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Secretary of State Hillary Clinton defends her approval of the Alberta Clipper pipeline. Until the U.S. passes more aggressive clean energy legislation, she explains, "we're either going to be dependent on dirty oil from the Gulf, or dependent on dirty oil from Canada."
Bestselling author Tim Ferriss scoffs at Malcolm Gladwell's theory that most people can master a skill in 10,000 hours, quipping, "For most people, they do things the wrong way." However, argues Ferriss, given enough practice, most people have the capacity to excel at a variety of skills.
Would you rather be cared for in a hospital that produces fewer complications, or a hospital that has a better rescue rate? Atul Gawande, surgeon and New Yorker staff writer, explains which hospital is more likely to provide better care.
Malcolm Gladwell recounts Civil Rights protests organized by Martin Luther King Jr. in Birmingham, Alabama. While King was attacked by a Nazi in 1963, he counters with a hug and forgiveness.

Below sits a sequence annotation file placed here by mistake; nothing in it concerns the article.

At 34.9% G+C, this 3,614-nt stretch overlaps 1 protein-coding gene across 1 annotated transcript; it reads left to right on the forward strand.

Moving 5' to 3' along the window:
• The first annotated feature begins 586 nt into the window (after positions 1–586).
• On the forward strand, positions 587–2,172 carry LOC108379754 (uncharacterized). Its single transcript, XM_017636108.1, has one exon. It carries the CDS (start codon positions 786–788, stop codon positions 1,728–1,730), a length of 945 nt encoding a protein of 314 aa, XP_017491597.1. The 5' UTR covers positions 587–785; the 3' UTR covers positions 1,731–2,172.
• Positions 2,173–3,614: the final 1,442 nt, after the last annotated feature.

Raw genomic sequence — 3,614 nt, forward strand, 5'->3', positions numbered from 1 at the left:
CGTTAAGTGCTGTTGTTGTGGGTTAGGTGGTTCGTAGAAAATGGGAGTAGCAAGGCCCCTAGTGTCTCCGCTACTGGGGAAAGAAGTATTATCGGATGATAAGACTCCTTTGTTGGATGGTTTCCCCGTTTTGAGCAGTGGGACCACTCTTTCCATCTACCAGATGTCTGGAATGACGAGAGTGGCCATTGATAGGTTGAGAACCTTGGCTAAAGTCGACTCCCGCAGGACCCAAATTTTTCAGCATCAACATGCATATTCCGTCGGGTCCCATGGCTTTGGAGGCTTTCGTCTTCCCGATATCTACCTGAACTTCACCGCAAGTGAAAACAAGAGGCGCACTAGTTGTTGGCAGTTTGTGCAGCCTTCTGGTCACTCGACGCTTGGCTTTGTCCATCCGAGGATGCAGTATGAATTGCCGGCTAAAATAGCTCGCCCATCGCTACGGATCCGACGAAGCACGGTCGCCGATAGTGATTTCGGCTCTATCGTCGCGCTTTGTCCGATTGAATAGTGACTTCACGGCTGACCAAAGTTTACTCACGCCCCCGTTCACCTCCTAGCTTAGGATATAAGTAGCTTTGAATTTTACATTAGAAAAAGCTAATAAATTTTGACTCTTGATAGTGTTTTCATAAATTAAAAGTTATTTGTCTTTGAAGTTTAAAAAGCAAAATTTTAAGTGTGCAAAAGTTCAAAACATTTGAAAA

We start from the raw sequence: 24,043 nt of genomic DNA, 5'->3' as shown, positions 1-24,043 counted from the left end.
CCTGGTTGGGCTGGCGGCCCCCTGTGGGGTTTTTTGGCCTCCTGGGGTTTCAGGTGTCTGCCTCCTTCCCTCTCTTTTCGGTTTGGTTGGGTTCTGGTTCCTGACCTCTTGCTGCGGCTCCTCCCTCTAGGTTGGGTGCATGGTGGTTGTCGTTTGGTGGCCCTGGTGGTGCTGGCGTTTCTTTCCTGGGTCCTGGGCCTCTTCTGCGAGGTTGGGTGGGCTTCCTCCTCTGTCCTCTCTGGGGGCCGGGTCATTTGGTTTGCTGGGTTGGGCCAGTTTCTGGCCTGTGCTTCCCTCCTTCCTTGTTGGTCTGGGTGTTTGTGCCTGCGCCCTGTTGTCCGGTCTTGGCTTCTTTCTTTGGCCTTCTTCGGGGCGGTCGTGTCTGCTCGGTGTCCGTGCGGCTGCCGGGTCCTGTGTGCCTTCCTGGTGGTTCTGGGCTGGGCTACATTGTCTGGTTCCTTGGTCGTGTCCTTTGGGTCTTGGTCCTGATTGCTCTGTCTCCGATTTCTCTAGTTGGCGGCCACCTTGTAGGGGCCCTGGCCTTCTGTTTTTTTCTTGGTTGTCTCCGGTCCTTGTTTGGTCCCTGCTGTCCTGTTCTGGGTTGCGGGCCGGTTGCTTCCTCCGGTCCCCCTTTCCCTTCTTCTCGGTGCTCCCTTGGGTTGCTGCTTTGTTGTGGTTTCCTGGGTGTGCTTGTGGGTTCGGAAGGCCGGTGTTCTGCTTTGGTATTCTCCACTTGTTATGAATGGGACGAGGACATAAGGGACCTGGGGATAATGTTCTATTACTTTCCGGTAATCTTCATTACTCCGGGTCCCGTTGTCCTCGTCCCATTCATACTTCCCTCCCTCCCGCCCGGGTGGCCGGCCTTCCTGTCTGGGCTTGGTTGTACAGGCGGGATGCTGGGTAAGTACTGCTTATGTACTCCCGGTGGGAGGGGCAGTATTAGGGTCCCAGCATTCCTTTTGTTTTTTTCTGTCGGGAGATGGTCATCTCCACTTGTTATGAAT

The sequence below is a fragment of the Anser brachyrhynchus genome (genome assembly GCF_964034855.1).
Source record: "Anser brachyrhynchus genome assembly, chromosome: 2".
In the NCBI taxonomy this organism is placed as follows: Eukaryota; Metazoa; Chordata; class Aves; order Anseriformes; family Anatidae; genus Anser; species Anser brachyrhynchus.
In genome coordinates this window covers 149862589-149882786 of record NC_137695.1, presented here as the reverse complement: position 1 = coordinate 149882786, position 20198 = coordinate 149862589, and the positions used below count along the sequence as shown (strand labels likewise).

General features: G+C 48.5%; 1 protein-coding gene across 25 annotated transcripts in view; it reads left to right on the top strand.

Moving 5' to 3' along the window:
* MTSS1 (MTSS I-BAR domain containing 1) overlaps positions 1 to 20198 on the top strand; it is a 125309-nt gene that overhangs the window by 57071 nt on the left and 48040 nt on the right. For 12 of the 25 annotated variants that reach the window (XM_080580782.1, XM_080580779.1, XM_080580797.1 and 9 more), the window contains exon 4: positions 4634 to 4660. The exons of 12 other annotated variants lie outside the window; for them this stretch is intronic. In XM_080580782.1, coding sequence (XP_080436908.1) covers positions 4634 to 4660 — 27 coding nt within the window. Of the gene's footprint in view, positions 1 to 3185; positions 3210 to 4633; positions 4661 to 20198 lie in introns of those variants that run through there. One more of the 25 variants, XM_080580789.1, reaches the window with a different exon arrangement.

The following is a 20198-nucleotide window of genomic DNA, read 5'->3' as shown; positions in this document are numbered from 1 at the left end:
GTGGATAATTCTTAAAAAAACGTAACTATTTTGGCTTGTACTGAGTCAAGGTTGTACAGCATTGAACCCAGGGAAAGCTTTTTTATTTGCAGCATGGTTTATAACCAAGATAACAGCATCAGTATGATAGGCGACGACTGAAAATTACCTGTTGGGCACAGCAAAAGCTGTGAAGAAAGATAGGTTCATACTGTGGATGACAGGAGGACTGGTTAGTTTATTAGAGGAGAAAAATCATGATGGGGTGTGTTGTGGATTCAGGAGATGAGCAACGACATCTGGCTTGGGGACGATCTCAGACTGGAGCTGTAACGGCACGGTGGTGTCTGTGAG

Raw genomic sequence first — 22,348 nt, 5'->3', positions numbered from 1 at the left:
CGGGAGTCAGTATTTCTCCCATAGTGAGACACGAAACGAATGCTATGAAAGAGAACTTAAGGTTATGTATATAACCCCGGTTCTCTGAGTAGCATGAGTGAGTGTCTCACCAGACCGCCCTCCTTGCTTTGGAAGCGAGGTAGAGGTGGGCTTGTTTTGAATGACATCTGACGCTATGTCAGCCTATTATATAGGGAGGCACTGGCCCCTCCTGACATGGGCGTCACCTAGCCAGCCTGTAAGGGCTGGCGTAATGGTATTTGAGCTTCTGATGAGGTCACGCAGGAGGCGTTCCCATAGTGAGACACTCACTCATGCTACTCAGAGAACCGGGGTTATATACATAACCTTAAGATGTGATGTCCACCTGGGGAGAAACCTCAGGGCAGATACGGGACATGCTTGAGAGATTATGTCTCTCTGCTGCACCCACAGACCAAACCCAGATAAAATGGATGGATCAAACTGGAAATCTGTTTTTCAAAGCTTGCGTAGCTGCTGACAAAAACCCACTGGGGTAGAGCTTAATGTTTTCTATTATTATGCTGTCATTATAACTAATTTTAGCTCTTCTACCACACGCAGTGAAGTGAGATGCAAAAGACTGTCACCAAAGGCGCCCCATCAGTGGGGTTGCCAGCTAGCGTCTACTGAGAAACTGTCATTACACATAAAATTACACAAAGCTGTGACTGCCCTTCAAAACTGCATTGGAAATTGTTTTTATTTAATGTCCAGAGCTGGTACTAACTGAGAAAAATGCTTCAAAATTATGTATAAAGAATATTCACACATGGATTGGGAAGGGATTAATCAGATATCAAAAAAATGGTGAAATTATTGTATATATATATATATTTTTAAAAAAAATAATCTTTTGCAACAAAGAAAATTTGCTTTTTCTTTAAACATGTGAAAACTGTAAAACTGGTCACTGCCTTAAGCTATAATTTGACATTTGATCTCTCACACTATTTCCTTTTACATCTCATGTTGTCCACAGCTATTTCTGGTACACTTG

Economist and New York Times columnist Paul Krugman explains why the U.S. government is slower to help its economy now than Japan was after the bubble burst in the 1990s.
Jane McGonigal, author of Reality Is Broken, points to the 3 billion hours the world invests every week in online gaming as a clear indicator that many people are not being sufficiently challenged in their day-to-day lives.
"5.93 million years is how long people have spent tackling unnecessary obstacles in World of Warcraft," says McGonigal. "We've spent as long playing World of Warcraft as we have evolving as a human species."
San Francisco Mayor Gavin Newsom describes innovative ways of thinking about electric cars. He suggests a pricing plan for electric cars modeled after cell phone pricing plans.
"Instead of buying minutes, you buy miles," says Newsom.
Adam Savage, co-host of Mythbusters, traces his making routes to advise young makers how to make using found and discarded materials.
Sebastian Thrun, founder of Udacity, demonstrates how offering courses to large classes online through a partnership with San Jose State helps combats rising tuition costs.
Simon Winchester, bestselling author of the Professor and the Madman, discusses the subject of his new app and book Skulls and the unexpected discovery of Alan Dudley's collection of over 2,000 animal skulls.